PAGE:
The Left and Israel: Irreconcilable Differences?

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[Emad Hajjaj, Alquds Alarabi, 5 17 04]

I intended on writing a longer response to The Nation columnist Eric Alterman’s hit-piece on Martin Peretz and The New Republic when it appeared in The American Prospect last month (“My Marty Peretz Problem and Ours”). But teaching and other responsibilities have allowed less time for this blog, which is not necessarily a bad thing. A friend forwarded me an article by Jonathan Mark from The Jewish Week that addresses some of my issues with Alterman’s piece. Reading the comments that follow “My Marty Problem,” many readers agree with Alterman’s assessment that Peretz is a liability for American liberalism in allowing TNR to become a neoconservative mouthpiece.

[D]uring his reign, Peretz has also done lasting damage to the cause of American liberalism. By turning TNR into a kind of ideological police dog, Peretz enjoyed the ability — at least for a while — to play a key role in defining the borders of “responsible” liberal discourse, thereby tarring anyone who disagreed as irresponsible or untrustworthy. But he did so on the basis of a politics simultaneously so narrow and idiosyncratic — in thrall almost entirely to an Israel-centric neoconservatism — that it’s difficult to understand how the magazine’s politics might be considered liberal anymore.

You can hear the indignation, “Ask yourself: Have you ever — ever — read an editorial in The New Republic that does not take the Israeli government’s side in a dispute?” For some liberals and especially centrists like myself, the editorials in TNR were simply an antidote to the never ending tirade of anti-Israel editorials coming from the anti-Zionist left. Unfortunately Alterman, like so many on the left, has equated strong support for Israel with neoconservatism. A visit to liberal-left blogs like DailyKos or Moveon.org, to say nothing of more radical websites like Indymedia, reveals a similar Manichean mindset.

This was made clear to me when I voiced support for Israel to my radical friends. They subsequently identified me as a Zionist and a neoconservative. I wasn’t sure which diagnosis was worse but they apparently were both bad, very bad. One individual refuses to discuss these or any matters with me while others just think I’ve gone over to the “other side.” Has support for Israel become, in Mark’s words, “a litmus test for the left”? In many quarters, it has. This has been the case for the radical left for decades.

Why this is the case is up for debate. Some blame the situation on Israel. If Israel only offered more land and territory for peace, if Israel were more “proportional” in its response to terrorists, if Israel stopped the occupation, then leftists would support Israel. I suspect Alterman would place himself in this camp. However, the anti-Zionist element, the segment of the left that not only wants Israel to retreat to the pre-1967 borders but wants Israel to be eliminated as a political entity, is the predominant perspective on the radical left. This radical anti-Zionist left, while weak in the United States, is more prominent in Europe. This is especially the case on the continent, but is also true of the U.K., as evidenced by the recent boycott motions passed by British trade unions.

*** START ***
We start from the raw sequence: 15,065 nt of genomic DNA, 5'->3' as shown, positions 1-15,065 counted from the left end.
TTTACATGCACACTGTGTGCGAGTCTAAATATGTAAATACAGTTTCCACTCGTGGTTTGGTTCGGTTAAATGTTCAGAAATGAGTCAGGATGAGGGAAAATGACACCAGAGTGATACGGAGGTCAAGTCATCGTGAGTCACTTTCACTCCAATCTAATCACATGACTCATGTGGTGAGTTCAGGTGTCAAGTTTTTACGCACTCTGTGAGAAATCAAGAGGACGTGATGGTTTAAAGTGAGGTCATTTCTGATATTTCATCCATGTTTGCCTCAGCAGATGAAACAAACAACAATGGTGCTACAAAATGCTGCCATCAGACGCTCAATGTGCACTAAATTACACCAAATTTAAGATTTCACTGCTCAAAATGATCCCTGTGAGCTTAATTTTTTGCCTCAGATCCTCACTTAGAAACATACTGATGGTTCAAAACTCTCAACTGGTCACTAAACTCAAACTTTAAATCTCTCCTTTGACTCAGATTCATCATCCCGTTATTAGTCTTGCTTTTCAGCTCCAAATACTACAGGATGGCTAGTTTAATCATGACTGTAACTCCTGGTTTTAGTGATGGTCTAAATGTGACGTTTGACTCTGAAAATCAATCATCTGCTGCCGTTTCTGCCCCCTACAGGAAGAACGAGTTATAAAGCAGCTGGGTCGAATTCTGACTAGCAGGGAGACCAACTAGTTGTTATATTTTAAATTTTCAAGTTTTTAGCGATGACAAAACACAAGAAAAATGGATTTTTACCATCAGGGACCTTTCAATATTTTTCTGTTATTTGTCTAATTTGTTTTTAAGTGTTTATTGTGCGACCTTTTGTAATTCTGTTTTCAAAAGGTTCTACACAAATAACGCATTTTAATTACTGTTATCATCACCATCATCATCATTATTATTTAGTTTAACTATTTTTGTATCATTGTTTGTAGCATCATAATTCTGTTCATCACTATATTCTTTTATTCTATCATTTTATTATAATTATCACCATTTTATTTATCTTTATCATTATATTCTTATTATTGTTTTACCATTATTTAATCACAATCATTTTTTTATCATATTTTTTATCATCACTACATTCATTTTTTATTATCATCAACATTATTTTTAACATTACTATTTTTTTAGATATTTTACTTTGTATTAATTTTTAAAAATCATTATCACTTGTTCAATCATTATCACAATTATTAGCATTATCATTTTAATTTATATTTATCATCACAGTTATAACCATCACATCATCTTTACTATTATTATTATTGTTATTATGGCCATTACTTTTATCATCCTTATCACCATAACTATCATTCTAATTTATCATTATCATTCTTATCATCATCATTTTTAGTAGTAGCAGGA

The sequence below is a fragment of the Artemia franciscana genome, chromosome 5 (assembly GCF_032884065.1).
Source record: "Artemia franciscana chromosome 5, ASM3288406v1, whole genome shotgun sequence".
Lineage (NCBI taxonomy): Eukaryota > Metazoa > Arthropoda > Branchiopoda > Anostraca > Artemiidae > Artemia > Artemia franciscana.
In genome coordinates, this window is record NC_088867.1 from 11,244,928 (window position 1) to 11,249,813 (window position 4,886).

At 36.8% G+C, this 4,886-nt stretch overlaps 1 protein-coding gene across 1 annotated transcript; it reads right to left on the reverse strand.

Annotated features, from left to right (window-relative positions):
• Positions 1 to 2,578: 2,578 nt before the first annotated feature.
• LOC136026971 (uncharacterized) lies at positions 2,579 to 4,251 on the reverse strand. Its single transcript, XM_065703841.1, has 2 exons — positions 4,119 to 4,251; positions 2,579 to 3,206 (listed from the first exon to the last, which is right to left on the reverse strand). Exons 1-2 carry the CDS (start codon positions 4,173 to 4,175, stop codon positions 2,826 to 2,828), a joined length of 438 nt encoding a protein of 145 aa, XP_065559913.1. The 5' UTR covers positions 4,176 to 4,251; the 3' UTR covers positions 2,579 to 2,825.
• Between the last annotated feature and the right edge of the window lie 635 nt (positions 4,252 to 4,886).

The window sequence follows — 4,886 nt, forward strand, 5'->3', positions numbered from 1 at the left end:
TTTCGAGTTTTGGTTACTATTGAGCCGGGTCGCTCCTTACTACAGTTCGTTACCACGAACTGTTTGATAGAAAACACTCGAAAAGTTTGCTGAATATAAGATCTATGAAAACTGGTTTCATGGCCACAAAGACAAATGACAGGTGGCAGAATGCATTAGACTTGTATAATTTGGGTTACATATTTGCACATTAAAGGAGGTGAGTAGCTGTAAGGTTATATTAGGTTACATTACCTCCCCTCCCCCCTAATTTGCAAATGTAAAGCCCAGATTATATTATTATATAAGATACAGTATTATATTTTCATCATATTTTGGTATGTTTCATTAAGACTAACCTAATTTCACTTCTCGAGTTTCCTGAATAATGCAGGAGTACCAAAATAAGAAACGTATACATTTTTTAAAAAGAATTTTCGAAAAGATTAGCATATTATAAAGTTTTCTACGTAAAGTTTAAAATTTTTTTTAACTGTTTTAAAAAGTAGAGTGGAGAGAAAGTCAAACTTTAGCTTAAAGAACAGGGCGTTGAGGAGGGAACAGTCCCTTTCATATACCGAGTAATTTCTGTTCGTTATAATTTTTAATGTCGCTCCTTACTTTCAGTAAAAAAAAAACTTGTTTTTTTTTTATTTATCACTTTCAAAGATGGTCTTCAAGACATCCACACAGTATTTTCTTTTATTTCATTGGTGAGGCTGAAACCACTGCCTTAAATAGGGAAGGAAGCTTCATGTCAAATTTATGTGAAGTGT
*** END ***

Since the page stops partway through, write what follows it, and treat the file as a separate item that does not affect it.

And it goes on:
Thankfully, these boycott motions have been condemned by American trade unions. Their resolutions have no purpose other than demonizing Israel ,” said Stuart Appelbaum, president of the Jewish Labor Committee, an alliance of Jewish union leaders and supporters which is soliciting support for a statement opposing these boycotts.

The JLC’s effort has been endorsed by the president of the AFL-CIO; the chair of Change to Win; presidents of the American Federation of State, County and Municipal Employees; American Federation of Teachers; United Food and Commercial Workers; Communications Workers of America; International Brotherhood of Teamsters; Masters, Mates and Pilots / ILA; Retail, Wholesale and Department Store Union / UFCW; American Postal Workers Union; International Association of Machinists and Aerospace Workers; UAW; American Federation of School Administrators; Office and Professional Employees International Union; American Federation of Government Employees; UNITE-HERE; United Mine Workers of America; Sheet Metal Workers International Association; International Union of Painters and Allied Trades; Transportation Communications Union; American Federation Musicians; Bakery, Confectionery, Tobacco Workers and Grain Millers International Union; the International Union of Bricklayers and Allied Craftworkers; International Brotherhood of Electrical Workers; the International Association of Heat and Frost Insulators and Asbestos Workers, and the Transport Workers Union of America.

But among the younger left–especially on college campuses–anti-Zionism and anti-Israel activism is, if not fashionable, at least tolerated as part of the broader movement for “social justice.” This is the case with the “anti-War movement” as well. Some of the most vocal activists have claimed that the War in Iraq–and the GWOT generally–is a Zionist plot hatched by neconservative “Likudniks” in Washington. It is among these “progressive” (actually reactionary) leftists that support for Israel is a litmus test.

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Does Anti-Imperialism Trump Anti-Authoritarianism?